China vows crackdown on ‘illegal’ crypto-related transactions


A group of government entities in China declared all financial transactions involving cryptocurrencies illegal on Friday and issued a nationwide ban on cryptocurrency mining, intensifying an ongoing crackdown.

“Virtual currency-related business activities are illegal financial activities,” the People’s Bank of China said in a notice posted on its website, adding that such activity “seriously endangers the safety of people’s assets.”

The bank specified that services offering trading, order matching, token issuance and derivatives for virtual currencies are prohibited. Foreign crypto exchanges that provide services in mainland China are also illegal, the PBOC said.

“Overseas virtual currency exchanges that use the internet to offer services to domestic residents is also considered illegal financial activity,” the bank said.

Workers at overseas crypto exchanges that are in violation will be investigated, it added.

Separately, Chinese authorities also vowed to punish illegal crypto mining activities in order to prevent the “hidden risks caused by the blind and disorderly development” of the industry and to help the country achieve its carbon reduction goals, according to a joint statement posted online Friday by 11 government entities.

In a joint statement by 11 Chinese government entities, authorities vowed to work closely to punish “illegal” crypto mining activities to help prevent the “hidden risks caused by the blind and disorderly development” of the industry and to help the country achieve its carbon reduction goals.

The notice was posted online Friday by China’s National Development and Reform Commission, but is dated Sept. 3.The announcements hit the cryptocurrency market hard, shaving almost $200 billion off the total market cap of the sector within hours of the statements, according to data from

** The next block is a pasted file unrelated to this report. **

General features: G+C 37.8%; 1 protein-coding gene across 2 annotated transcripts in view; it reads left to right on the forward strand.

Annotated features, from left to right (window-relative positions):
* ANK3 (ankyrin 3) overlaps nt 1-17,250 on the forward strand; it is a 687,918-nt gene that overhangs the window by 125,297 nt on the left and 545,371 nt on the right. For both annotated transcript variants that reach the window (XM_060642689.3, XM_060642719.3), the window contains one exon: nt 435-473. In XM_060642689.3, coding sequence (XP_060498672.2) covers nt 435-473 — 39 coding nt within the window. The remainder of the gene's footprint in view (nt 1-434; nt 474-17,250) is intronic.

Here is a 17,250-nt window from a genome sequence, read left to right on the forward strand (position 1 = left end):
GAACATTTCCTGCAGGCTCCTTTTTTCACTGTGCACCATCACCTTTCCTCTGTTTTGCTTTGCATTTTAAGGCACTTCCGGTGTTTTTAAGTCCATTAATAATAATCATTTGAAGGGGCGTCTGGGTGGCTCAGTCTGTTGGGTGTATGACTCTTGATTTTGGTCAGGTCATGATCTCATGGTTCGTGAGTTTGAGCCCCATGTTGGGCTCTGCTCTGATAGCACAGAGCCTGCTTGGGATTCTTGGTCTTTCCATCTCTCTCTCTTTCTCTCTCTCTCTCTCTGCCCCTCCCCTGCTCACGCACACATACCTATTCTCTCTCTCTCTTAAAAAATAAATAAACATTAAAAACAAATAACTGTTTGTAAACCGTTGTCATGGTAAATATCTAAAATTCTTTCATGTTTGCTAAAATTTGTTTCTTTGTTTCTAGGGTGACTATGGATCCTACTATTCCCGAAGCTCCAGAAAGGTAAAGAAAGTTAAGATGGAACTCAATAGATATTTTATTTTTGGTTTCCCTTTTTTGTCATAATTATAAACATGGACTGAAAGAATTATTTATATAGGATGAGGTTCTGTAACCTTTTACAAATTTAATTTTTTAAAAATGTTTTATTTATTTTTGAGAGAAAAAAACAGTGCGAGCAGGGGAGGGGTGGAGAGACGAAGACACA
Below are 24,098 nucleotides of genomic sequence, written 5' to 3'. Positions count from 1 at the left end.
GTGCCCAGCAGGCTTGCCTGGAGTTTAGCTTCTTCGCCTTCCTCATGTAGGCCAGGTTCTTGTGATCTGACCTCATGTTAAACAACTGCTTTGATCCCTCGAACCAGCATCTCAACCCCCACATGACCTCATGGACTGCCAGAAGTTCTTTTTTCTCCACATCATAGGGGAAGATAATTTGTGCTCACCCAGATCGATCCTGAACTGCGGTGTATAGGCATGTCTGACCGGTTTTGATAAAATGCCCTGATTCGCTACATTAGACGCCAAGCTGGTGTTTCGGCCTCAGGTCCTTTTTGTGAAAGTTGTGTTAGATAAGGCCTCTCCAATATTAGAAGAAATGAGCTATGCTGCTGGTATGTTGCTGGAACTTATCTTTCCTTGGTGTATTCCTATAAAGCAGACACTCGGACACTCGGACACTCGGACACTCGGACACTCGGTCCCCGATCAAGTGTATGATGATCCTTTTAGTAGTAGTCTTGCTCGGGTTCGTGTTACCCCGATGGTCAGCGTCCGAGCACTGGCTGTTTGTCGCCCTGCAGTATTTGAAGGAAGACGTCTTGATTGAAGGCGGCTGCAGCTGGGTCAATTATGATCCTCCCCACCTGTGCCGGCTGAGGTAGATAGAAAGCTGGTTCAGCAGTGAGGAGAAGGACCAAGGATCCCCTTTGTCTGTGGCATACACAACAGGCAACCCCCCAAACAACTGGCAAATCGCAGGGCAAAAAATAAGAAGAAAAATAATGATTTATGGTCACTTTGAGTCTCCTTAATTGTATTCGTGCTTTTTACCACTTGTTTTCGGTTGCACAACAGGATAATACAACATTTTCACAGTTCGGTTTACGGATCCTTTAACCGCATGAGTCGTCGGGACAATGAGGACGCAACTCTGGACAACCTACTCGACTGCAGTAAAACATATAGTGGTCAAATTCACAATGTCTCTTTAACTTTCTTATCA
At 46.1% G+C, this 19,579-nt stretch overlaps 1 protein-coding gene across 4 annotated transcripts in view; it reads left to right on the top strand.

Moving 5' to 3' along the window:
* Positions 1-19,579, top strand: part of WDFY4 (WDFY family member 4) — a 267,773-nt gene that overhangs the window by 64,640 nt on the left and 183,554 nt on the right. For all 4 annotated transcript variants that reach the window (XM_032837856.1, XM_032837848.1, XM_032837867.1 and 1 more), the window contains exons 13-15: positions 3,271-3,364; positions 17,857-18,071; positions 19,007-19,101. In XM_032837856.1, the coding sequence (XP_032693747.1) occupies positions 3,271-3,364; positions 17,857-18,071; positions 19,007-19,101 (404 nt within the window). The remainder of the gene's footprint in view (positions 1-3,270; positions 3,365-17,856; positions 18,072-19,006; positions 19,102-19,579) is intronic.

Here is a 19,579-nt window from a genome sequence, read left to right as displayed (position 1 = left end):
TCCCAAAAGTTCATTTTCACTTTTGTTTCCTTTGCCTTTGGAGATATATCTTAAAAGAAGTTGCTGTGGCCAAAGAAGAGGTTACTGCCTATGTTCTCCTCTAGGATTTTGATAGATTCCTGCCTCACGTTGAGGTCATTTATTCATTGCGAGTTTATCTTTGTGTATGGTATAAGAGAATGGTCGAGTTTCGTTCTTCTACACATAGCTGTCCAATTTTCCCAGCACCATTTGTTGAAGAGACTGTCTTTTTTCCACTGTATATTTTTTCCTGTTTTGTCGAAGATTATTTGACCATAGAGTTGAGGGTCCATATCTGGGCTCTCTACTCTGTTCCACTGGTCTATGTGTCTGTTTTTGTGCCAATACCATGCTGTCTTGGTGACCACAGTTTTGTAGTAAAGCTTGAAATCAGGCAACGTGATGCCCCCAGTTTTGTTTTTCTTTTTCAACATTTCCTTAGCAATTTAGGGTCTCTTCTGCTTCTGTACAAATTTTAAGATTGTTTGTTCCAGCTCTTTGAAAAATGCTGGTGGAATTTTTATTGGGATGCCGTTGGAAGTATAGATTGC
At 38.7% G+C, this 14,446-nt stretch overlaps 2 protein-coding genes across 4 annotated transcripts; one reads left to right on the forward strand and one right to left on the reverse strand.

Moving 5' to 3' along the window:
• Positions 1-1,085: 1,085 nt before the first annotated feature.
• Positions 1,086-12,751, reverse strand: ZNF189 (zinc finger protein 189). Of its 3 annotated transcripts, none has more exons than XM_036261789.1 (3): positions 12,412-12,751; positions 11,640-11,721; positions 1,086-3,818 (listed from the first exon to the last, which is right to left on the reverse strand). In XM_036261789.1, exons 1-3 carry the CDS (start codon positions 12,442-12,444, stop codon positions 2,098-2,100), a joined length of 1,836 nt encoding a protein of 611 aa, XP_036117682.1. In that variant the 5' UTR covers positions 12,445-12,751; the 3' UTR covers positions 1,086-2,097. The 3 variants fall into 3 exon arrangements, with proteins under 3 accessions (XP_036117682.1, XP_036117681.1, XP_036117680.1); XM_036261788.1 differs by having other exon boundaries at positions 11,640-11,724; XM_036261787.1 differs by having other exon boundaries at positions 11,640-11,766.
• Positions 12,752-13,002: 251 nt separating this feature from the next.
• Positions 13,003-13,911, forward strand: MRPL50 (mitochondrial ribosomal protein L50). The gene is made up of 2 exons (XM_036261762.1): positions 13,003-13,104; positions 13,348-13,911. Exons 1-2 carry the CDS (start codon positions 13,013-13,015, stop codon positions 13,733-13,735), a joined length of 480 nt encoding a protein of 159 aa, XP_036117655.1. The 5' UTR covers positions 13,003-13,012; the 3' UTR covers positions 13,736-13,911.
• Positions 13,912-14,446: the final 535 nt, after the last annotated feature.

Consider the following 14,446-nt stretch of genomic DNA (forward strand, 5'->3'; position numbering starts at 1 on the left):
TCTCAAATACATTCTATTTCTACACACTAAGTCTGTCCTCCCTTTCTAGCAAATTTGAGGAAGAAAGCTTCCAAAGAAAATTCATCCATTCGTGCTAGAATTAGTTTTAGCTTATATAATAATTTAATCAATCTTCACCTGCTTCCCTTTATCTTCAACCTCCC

A local resident works at a cryptocurrency farm in China.
AFP via Getty Images

The price of Bitcoin was last seen more than 5 percent lower after the announcements, trading hands at $41,500 per coin.

Ethereum fell almost 8 percent after the news to just over $2,830 per coin while Ripple, or XRP, fell more than 6 percent to $0.91 per coin.

US-listed shares of companies that have high exposure to cryptos were also hit with shares of crypto exchange Coinbase down more than 3 percent and no-fee trading app Robinhood’s stock falling more than 2 percent in premarket trading Friday.

Shares of MicroStrategy, which has been vocal about adding Bitcoin to its balance sheet, were down almost 6 percent.

It’s the latest move in a months-long crackdown on the crypto sector in China.

The country has repeatedly called for more regulations on the sector and for local governments to step up enforcement.

China’s government has framed its ongoing crackdown on crypto as an effort to reduce the country’s carbon emissions and the latest statements come as China grapples with a shortage of power that’s led to some outages.

It was already clear to investors that China was unfriendly toward cryptos, but the latest round of statements still had a jarring effect, Dan Ives, managing director at Wedbush Securities, said.

“China was signaling going in this direction, but when the news hits, the knee-jerk reaction is clearly going to be a risk-off trade on bitcoin,” he said. “When a country such as china comes out and says cryptocurrencies will be illegal around transactions, that’s a headline that’s hard to shake.”

The Friday announcement comes just as signs of trouble at Evergrande Group — China’s second largest real estate developer — which is sinking under its debt obligations, sparking fears of bigger problems throughout the Chinese property and credit markets. 

The latest announcement also comes as the PBOC is also working on its own central bank-issued digital currency.


About the author


Kathy Lewis

Kathy Lewis is an all-around geek who loves learning new stuff every day. With a background in computer science and a passion for writing, she loves writing for almost all the sections of Editorials99.

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